As part of an Atlantic County Bar Association-sponsored tour of the Atlantic County Civil Courts Building in Atlantic City, NPD attorney Ray Went volunteered his time today to teach high school students about conducting civil jury trials.
The Fall/Winter 2016 NPD Newsletter is Here!
Following a thorough briefing of the issues, the NJ School Ethics Commission recently ruled once again in favor of NPD Partner Eric Goldstein. For more information and a full copy of the School Ethics Commission's decision please see the PDF file linked to this article.
In a published opinion from the Appellate Division released on July 27, 2016, NPD Partner Steve Nehmad obtained a victory for Wawa that set a new, binding precedent in the land use law field.
Bill A-3617 extending the expiration date of the New Jersey Permit Extension Act for 1 additional year in counties impacted by Superstorm Sandy, including Atlantic and Cape May, has passed both houses of the State Legislature and awaits signature from Governor Christie.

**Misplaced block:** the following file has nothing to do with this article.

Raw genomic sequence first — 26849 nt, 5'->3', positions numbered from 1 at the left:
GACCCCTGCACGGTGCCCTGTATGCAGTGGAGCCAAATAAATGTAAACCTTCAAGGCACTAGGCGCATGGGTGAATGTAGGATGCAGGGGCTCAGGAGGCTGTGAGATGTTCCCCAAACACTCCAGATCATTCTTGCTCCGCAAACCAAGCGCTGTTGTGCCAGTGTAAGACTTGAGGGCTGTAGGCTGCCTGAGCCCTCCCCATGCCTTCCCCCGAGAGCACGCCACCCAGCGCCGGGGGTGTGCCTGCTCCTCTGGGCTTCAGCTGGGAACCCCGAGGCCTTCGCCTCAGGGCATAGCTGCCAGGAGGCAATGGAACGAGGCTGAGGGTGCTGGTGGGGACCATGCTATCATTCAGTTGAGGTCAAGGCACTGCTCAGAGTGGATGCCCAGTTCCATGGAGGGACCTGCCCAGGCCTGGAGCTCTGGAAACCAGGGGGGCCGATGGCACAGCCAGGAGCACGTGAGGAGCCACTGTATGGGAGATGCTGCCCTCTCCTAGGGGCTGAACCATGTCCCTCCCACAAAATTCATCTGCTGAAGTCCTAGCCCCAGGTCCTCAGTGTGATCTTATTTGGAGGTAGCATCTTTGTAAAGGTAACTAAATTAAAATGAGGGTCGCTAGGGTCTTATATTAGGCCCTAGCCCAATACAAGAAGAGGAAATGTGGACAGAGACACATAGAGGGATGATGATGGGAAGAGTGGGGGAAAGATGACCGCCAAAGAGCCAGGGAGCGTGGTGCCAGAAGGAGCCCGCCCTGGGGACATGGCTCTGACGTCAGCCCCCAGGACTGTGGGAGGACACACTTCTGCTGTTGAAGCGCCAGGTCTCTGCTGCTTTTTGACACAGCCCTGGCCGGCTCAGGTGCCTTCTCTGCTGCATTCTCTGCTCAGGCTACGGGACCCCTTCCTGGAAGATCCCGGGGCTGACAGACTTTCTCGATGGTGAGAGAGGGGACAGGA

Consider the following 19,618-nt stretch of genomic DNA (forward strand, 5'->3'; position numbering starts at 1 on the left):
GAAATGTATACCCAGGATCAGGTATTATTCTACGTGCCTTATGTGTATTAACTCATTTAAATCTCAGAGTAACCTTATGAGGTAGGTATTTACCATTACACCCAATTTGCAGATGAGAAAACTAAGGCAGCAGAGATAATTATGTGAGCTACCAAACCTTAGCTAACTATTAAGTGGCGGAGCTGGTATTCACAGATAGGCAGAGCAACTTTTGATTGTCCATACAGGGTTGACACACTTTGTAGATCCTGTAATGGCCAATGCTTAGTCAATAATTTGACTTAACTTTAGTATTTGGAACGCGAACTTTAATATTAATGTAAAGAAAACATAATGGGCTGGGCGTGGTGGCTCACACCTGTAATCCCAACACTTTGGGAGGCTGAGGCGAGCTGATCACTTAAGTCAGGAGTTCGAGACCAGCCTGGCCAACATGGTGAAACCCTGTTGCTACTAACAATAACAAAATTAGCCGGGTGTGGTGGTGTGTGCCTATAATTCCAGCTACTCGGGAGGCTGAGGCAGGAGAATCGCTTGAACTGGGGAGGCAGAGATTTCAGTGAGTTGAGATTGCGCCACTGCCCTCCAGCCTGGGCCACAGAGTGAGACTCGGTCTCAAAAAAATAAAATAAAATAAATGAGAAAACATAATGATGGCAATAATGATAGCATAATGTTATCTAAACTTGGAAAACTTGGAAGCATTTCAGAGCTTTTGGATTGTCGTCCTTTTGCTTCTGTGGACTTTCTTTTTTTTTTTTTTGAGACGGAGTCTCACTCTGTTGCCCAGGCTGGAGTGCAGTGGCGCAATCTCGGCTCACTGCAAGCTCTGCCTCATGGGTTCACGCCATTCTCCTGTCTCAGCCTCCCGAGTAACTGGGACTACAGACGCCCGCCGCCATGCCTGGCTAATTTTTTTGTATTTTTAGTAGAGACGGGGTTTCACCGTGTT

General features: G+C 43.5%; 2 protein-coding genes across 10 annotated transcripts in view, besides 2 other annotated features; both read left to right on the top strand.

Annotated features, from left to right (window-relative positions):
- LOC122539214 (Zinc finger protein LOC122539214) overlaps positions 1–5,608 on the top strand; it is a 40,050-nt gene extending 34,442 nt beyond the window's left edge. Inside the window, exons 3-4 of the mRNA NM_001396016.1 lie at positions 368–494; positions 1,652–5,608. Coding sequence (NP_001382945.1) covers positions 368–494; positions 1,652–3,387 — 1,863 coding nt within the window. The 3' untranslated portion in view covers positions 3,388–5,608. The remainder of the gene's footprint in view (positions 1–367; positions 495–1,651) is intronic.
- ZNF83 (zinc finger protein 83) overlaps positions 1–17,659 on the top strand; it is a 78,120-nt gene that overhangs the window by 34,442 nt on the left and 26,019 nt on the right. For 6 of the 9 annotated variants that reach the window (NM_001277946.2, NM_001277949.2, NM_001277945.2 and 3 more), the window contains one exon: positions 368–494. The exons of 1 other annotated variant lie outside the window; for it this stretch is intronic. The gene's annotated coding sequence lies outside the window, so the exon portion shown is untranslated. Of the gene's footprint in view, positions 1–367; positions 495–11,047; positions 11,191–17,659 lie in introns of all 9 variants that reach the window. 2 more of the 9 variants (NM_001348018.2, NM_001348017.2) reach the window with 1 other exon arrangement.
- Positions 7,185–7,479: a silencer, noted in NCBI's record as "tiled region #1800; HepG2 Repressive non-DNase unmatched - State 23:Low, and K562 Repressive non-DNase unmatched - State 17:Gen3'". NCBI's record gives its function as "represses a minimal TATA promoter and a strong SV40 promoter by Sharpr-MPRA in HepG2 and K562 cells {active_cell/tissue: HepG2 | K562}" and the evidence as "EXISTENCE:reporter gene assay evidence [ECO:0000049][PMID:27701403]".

A bill very recently introduced in the New Jersey Senate (S2087) would extend the tolling provisions of the Permit Extension Act for certain development permits and approvals for 2 additional years, or until December 31, 2017.
In a recent reported decision from the State of New Jersey Department of Education [Docket No.: C28-15], NPD partner Eric Goldstein has obtained an important dismissal of numerous claims of ethics violations that were filed by a member of the public against the president of the Hamilton Township Board of Education.
A recent unreported Appellate Court decision, State of New Jersey v. Mill Village Apartments, may limit the previously published appellate decision of Timber Glen Phase III, LLC et al. v. Township of Hamilton. By way of background, in the reported case of Timber Glen, an Appellate Division panel considered the scope of municipal authority granted by N.J.S.A. 40:52-1 (the Licensing Act). Pursuant to the Licensing Act, the Court concluded that municipalities' licensing authority is limited to commercial and residential rentals with leases of less than 175 days. As a result, the Court agreed with apartment building owners and held that Hamilton Township's licensing ordinance requiring licenses for rental units leased for a term of longer than 175 days is "invalid as ultra vires and unenforceable."